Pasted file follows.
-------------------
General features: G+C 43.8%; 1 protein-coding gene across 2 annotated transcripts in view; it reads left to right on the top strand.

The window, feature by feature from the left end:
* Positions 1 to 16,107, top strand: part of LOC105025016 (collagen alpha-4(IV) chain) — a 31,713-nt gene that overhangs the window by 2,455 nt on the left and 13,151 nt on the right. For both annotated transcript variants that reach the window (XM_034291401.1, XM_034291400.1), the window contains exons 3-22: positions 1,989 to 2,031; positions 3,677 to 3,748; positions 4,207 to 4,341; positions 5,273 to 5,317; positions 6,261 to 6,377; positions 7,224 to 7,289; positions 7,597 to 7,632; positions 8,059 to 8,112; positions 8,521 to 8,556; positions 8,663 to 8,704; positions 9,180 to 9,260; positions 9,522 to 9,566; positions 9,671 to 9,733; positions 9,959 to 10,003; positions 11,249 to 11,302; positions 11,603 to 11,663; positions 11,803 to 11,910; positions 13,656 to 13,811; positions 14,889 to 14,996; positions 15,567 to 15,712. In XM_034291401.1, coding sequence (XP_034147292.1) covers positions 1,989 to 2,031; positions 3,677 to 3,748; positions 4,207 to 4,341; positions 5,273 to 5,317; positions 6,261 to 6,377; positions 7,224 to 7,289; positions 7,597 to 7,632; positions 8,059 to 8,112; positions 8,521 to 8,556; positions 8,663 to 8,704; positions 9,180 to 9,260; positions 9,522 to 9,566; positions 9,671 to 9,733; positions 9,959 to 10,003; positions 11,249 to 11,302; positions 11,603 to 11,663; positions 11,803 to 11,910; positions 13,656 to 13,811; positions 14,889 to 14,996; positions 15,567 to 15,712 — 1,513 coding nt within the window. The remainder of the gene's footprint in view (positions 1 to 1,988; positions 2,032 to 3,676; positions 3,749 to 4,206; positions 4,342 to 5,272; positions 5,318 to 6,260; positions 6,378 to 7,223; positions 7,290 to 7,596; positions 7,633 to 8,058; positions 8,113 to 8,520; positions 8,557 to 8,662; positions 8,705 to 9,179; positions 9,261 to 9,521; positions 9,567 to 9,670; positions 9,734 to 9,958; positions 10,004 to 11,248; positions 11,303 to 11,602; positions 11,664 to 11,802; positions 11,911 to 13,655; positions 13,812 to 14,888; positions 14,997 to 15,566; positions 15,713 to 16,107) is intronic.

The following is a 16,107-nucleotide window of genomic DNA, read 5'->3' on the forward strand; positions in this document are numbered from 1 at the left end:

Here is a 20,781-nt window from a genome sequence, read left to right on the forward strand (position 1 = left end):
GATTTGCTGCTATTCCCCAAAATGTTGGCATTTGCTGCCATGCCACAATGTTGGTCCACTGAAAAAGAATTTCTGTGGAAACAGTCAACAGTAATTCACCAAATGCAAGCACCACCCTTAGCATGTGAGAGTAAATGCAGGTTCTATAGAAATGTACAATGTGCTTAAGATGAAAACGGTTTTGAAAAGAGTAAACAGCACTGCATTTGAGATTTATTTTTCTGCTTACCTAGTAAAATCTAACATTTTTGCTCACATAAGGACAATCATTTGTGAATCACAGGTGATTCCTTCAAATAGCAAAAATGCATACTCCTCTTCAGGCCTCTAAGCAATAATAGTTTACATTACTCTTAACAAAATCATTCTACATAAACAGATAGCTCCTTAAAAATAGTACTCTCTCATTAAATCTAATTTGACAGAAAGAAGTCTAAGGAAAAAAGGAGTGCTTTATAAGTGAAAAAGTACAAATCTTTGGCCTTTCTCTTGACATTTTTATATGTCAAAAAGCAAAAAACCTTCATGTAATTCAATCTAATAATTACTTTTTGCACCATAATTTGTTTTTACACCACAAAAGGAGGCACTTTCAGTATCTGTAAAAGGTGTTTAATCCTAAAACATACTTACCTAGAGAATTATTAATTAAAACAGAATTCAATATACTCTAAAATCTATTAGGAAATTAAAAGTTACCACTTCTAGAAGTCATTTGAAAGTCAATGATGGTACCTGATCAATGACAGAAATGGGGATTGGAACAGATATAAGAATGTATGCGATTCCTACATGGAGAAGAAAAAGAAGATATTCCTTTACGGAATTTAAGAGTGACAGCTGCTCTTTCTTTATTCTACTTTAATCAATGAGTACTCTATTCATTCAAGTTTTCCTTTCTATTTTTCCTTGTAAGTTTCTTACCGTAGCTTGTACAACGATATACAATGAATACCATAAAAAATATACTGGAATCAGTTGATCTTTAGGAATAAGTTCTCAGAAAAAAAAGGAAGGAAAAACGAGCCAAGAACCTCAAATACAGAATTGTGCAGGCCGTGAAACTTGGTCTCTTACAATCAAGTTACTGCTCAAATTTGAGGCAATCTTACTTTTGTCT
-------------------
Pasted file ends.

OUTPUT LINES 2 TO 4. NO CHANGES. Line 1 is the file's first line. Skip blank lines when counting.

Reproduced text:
The window, feature by feature from the left end:
* Positions 1 to 16,107, top strand: part of LOC105025016 (collagen alpha-4(IV) chain) — a 31,713-nt gene that overhangs the window by 2,455 nt on the left and 13,151 nt on the right. For both annotated transcript variants that reach the window (XM_034291401.1, XM_034291400.1), the window contains exons 3-22: positions 1,989 to 2,031; positions 3,677 to 3,748; positions 4,207 to 4,341; positions 5,273 to 5,317; positions 6,261 to 6,377; positions 7,224 to 7,289; positions 7,597 to 7,632; positions 8,059 to 8,112; positions 8,521 to 8,556; positions 8,663 to 8,704; positions 9,180 to 9,260; positions 9,522 to 9,566; positions 9,671 to 9,733; positions 9,959 to 10,003; positions 11,249 to 11,302; positions 11,603 to 11,663; positions 11,803 to 11,910; positions 13,656 to 13,811; positions 14,889 to 14,996; positions 15,567 to 15,712. In XM_034291401.1, coding sequence (XP_034147292.1) covers positions 1,989 to 2,031; positions 3,677 to 3,748; positions 4,207 to 4,341; positions 5,273 to 5,317; positions 6,261 to 6,377; positions 7,224 to 7,289; positions 7,597 to 7,632; positions 8,059 to 8,112; positions 8,521 to 8,556; positions 8,663 to 8,704; positions 9,180 to 9,260; positions 9,522 to 9,566; positions 9,671 to 9,733; positions 9,959 to 10,003; positions 11,249 to 11,302; positions 11,603 to 11,663; positions 11,803 to 11,910; positions 13,656 to 13,811; positions 14,889 to 14,996; positions 15,567 to 15,712 — 1,513 coding nt within the window. The remainder of the gene's footprint in view (positions 1 to 1,988; positions 2,032 to 3,676; positions 3,749 to 4,206; positions 4,342 to 5,272; positions 5,318 to 6,260; positions 6,378 to 7,223; positions 7,290 to 7,596; positions 7,633 to 8,058; positions 8,113 to 8,520; positions 8,557 to 8,662; positions 8,705 to 9,179; positions 9,261 to 9,521; positions 9,567 to 9,670; positions 9,734 to 9,958; positions 10,004 to 11,248; positions 11,303 to 11,602; positions 11,664 to 11,802; positions 11,911 to 13,655; positions 13,812 to 14,888; positions 14,997 to 15,566; positions 15,713 to 16,107) is intronic.

The following is a 16,107-nucleotide window of genomic DNA, read 5'->3' on the forward strand; positions in this document are numbered from 1 at the left end: